The NIV a is poor translation IMO, and the Koran is based off the OT.
I have a feeling this is going to turn into a KJV-only argument. I hope not though. The sources I've seen or heard suggest that the OT is based on secondary OT sources such as the rabbinic commentaries... many of which are wacky.
 
Mar 23, 2016
2,956
642
113
#8
I have a question.....do the following two words mean the same thing?

Another
Another

How about the following two words?

Heteros
Allos

Yet the bottom two words which are entirely different, with two different meanings and two different applications are both translated ANOTHER.

Why would one not want to study the words to the fullest extent to get the best possible information so as to make sound, solid conclusions?
Right.

I started looking into the Greek / Hebrew when others pointed out to me that there's a difference between the original text and the current translation. I don't look up every single word, but I find that there is benefit in some cases in order to fully understand Scripture. Your comment about heteros and allos is one example.


 
L

LPT

Guest
#9
When dealing with technical aspects of the language, or obscure passages, knowledge of the original languages is a definite advantage. However, anyone who is arguing a common issue on the basis of special information only available in the original language is leading you astray. Every major doctrine, and most of the secondary ones, are adequately supported in the various translations. Even common but debatable issues such as tithing are sufficiently clear.

To your question, humans did the translating but they did it prayerfully and carefully. I suspect you would have to look long and hard to find a common translation that was done carelessly or with ill intent (conspiracy theories and cult versions aside).


I have a feeling this is going to turn into a KJV-only argument. I hope not though. The sources I've seen or heard suggest that the OT is based on secondary OT sources such as the rabbinic commentaries... many of which are wacky.
I hope it doesn’t either, but I see many poor wording or flat out human theory tossed into Bible verses from a few modern translations, like the NIV saying Jesus began his ministry around 30 yrs old, the truth is that is not known exactly so it’s a added concept from the translators of the NIV, it stuff like that, that is misleading.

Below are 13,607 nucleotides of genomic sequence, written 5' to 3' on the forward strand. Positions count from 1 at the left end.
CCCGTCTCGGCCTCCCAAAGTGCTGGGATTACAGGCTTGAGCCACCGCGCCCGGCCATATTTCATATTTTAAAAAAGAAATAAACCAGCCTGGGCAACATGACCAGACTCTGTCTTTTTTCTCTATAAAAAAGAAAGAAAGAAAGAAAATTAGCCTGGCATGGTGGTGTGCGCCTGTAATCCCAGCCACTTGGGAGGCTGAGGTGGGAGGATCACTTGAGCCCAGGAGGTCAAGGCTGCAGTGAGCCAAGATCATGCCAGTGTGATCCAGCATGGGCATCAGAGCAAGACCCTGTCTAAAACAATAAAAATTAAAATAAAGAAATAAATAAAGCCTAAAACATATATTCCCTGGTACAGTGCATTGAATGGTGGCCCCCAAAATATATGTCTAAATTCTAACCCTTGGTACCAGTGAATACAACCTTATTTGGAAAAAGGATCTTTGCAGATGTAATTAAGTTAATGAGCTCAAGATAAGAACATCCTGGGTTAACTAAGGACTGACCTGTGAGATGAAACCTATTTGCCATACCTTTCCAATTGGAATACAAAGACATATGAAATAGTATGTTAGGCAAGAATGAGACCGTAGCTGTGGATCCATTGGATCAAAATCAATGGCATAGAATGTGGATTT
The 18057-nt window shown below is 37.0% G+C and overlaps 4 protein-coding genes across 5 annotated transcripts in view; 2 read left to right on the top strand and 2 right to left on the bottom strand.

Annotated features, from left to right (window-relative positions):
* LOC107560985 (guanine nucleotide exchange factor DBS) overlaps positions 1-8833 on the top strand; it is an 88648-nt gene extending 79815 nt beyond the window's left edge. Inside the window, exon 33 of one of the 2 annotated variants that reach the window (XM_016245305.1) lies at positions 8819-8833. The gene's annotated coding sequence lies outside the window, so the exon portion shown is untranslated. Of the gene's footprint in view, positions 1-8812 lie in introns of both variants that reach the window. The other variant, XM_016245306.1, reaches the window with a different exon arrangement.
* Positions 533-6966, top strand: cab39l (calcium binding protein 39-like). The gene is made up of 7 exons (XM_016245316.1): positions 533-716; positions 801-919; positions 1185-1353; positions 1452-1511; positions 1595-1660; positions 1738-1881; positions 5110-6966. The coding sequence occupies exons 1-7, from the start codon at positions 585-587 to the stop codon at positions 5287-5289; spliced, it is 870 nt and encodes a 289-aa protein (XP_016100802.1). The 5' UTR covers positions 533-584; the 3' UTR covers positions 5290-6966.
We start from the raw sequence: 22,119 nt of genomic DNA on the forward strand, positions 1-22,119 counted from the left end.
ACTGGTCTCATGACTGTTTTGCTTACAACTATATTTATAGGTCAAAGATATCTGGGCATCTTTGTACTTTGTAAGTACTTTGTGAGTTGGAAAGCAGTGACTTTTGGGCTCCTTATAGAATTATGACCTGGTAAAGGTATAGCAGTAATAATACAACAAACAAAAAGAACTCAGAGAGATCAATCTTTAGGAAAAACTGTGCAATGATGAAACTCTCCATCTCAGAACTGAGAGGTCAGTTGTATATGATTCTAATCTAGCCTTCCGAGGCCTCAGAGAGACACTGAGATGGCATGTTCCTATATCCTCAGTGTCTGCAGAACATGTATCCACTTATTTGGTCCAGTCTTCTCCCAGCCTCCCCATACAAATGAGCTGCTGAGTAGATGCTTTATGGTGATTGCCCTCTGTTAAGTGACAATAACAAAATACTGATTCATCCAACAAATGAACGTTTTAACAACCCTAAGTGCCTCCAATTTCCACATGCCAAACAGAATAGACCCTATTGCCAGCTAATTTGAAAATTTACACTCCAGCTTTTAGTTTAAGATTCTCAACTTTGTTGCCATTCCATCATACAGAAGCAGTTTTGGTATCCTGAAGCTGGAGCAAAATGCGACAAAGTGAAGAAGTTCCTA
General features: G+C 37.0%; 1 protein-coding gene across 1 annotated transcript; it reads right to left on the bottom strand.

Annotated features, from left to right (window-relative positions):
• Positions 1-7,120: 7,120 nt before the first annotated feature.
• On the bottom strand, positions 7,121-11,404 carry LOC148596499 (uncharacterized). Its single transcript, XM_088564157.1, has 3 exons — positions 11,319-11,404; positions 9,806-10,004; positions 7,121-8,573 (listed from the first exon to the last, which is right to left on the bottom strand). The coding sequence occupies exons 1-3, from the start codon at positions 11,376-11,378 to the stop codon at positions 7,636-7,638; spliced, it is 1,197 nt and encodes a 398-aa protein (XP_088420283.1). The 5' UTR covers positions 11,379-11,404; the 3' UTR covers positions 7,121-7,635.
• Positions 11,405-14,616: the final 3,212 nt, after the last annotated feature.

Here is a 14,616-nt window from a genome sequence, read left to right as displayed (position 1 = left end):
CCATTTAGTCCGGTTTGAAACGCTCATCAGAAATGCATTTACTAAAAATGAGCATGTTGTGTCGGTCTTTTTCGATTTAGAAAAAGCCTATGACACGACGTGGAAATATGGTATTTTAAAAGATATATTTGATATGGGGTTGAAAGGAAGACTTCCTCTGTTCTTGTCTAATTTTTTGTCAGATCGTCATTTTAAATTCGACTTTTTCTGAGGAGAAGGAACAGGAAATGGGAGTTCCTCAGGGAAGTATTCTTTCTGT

Adam4Eve

Active member
Nov 26, 2018
179
41
28
#10
When dealing with technical aspects of the language, or obscure passages, knowledge of the original languages is a definite advantage. However, anyone who is arguing a common issue on the basis of special information only available in the original language is leading you astray. Every major doctrine, and most of the secondary ones, are adequately supported in the various translations. Even common but debatable issues such as tithing are sufficiently clear.

To your question, humans did the translating but they did it prayerfully and carefully. I suspect you would have to look long and hard to find a common translation that was done carelessly or with ill intent (conspiracy theories and cult versions aside).


I have a feeling this is going to turn into a KJV-only argument. I hope not though. The sources I've seen or heard suggest that the OT is based on secondary OT sources such as the rabbinic commentaries... many of which are wacky.
Quite right.

The question, which I strongly suspect future posters will completely ignore in favour of discussing their own preferred version of the Bible, does not relate to what version you happen to prefer.
So yes, thanks for pointing that out.

Interesting point actually because if somebody claims that their preferred version more accurately represents the word of God, then they are implying that God incorrectly or inaccurately translated the Bible for all to read.
 

dcontroversal

Senior Member
Dec 12, 2013
41,591
14,102
113
#11
Right.

I started looking into the Greek / Hebrew when others pointed out to me that there's a difference between the original text and the current translation. I don't look up every single word, but I find that there is benefit in some cases in order to fully understand Scripture. Your comment about heteros and allos is one example.